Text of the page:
So, finally, a farewell to arms

Islamabad diary

by Ayaz Amir

With the announcement of a Taliban address in Doha, Qatar, and the Americans welcoming this development, the window for military action in our Waziristan has finally slammed shut. The army wasn’t about to launch any operation – no fear of that – but even the tantalising possibility that at some point in the future vacillation would give way to decisive action now evaporates.

The scales have shifted. With the Americans engaging, however fruitlessly, with the Taliban in Doha, the Pakistan Army is in no position (psychologically) to undertake any kind of military operation in North Waziristan. The army can play around with the status quo in that embattled region – huffing and puffing and losing more officers and men to Taliban ambushes, six of our soldiers killed in an ambush this Wednesday – but the status quo, rail against it as we might, has come to stay.

Time was on the side of the Taliban, as it always is on the side of any force engaged in irregular warfare. And the Pakistan Army and a confused nation, their thinking split down the middle, have missed the bus. For us that is the significance of the Taliban gaining, at long last, virtual American diplomatic recognition – which is what this latest development amounts to.

A triumph for Mullah Omar and a problem for us, because Mullah Omar’s resurgent emirate, waiting patiently for the Americans to depart, now extends, like a dagger, into Pakistan – in the form of Hakeemullah’s Waziristan.

Let us not lose heart too much. This is not history being rewritten, only history being reversed. The kingdom of Kabul once held sway over the territories constituting our north-west frontier. Maharajah Ranjit Singh (sorry for bringing up his name again) pushed the Afghans back and the British inherited Ranjit Singh’s kingdom. That is how the new state of Pakistan came into possession of those frontier lands.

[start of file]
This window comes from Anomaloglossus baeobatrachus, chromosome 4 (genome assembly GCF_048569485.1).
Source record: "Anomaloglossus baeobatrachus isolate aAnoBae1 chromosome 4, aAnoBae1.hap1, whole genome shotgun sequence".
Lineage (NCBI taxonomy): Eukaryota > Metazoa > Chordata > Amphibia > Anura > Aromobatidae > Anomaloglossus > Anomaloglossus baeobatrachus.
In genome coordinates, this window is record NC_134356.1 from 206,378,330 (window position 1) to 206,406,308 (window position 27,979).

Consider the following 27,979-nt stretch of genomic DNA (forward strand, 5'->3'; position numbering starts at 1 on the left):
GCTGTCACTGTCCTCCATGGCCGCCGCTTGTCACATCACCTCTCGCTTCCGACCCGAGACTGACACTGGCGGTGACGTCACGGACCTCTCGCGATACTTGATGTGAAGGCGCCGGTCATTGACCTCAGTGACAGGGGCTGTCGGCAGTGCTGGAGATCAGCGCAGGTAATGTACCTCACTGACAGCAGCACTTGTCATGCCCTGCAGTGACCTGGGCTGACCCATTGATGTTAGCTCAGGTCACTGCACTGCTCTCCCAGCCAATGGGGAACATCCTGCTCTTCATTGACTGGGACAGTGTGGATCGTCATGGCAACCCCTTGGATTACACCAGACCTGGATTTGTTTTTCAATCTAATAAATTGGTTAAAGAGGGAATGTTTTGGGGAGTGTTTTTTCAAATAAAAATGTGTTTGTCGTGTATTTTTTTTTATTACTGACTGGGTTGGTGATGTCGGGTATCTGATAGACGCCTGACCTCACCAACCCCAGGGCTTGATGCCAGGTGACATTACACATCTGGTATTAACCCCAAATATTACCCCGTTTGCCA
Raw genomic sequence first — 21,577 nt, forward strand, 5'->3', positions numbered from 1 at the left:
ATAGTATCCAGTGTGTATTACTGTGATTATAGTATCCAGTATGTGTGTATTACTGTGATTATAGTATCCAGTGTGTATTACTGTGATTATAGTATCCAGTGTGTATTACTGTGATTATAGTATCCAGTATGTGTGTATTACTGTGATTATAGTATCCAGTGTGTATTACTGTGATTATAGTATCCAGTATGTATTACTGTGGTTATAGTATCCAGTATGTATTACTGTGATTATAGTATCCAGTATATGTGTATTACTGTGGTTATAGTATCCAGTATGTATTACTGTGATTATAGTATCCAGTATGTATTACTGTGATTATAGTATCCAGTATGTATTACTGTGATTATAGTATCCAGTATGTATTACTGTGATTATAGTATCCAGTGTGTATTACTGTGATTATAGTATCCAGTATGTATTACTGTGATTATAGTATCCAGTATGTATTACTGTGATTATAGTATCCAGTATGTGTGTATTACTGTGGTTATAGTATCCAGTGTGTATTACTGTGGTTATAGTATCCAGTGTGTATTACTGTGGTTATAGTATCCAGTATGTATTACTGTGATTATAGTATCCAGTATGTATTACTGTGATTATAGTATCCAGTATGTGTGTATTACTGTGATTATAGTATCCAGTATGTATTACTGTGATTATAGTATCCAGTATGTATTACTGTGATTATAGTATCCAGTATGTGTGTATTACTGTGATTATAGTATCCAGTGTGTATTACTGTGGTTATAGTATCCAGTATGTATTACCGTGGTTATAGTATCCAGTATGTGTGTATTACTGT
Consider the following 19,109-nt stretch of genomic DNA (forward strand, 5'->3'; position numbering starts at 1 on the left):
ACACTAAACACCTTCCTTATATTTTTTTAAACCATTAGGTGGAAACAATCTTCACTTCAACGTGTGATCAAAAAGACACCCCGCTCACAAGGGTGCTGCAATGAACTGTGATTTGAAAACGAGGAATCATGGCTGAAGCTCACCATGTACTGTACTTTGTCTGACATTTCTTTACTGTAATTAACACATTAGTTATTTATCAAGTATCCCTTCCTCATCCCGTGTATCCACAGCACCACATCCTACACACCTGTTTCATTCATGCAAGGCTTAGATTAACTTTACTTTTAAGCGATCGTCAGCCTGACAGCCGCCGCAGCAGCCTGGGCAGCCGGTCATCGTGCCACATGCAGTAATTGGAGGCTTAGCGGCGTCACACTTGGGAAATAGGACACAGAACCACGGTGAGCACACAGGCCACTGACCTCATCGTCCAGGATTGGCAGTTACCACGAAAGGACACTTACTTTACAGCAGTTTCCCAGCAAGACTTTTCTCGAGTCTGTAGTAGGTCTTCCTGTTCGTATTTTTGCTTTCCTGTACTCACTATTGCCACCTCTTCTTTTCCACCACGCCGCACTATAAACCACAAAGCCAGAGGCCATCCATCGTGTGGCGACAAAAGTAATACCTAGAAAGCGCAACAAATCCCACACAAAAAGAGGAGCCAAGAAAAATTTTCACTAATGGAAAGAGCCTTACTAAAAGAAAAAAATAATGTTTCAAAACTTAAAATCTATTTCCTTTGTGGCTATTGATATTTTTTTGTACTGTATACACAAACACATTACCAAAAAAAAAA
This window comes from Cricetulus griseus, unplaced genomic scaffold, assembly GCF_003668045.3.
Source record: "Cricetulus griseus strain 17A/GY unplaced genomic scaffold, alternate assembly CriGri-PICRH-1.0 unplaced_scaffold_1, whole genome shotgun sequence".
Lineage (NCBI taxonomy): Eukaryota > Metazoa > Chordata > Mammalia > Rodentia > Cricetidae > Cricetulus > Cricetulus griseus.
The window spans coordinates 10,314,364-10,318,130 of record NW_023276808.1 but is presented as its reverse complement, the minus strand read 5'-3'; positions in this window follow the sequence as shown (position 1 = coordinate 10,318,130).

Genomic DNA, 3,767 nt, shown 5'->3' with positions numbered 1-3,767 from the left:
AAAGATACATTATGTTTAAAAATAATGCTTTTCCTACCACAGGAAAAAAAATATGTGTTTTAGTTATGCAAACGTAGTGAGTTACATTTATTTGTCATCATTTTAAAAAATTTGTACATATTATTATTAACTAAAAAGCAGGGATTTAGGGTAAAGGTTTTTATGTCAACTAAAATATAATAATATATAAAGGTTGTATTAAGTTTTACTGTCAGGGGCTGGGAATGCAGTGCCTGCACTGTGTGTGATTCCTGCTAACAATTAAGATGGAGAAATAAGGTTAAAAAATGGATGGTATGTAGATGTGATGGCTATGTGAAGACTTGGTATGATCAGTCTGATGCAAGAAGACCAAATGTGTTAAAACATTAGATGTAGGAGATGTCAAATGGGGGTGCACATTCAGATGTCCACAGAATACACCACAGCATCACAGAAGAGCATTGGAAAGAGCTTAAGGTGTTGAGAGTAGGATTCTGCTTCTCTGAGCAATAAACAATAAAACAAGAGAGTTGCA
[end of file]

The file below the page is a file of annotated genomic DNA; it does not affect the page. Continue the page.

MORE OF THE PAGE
But through an historical process, starting with the Soviet intervention in Afghanistan in 1979 and leading up to the American invasion of Afghanistan in 2001, Pakistan’s control over those territories stands immeasurably weakened.

Strange the workings of history – our military geniuses under Gen Zia sought strategic depth in Afghanistan. It is the Taliban and Al-Qaeda which have acquired strategic depth in Pakistan.

The Americans are about to talk to the Taliban not to get them to lay down their arms and ship them to the Solomon Islands, but as a face-saving exercise. They want to exit Afghanistan sans too much humiliation. In so many words they are telling the Taliban, look we are getting out; make our departure easier. That’s it, if only we could read the writing on the wall.

Hamid Karzai has more sense than we do. Look at his anger: he knows he’s been used and the Americans, for all their tall talk, are about to talk, if not cut a deal, with his sworn enemies. And he’s frothing at the mouth, without this having the slightest effect on his paymasters.

At least Karzai knows what is what. We get used like a box of tissues again – the first time under Zia, the second time now – and still think we are ‘stakeholders’ in the Afghan game. There’s no end to our talent for make-believe, even as the tide of history is being reversed.

The war constituency has shrunk for other reasons as well. The Nawaz Sharif government at the centre is for talks with the Taliban. The new interior minister, Ch Nisar, can make cutting remarks about the role of the intelligence agencies in Balochistan, perhaps with justice; but expect him not to utter a word of condemnation about the Taliban. That’s never been part of his book.

Nawaz is no longer a ‘fundo’. He’s come a long way from his Zia political origins. The true ‘fundo’ in the higher echelons of the PML-N is Nisar. It’s just our luck of the draw. For five years we had the Lucky Irani Circus in the interior ministry, now closet ‘fundo-ism’. The Lashkar-e-Jhangvi claims responsibility for the recent carnage in Quetta. The interior minister says there will be a conference on Balochistan very soon.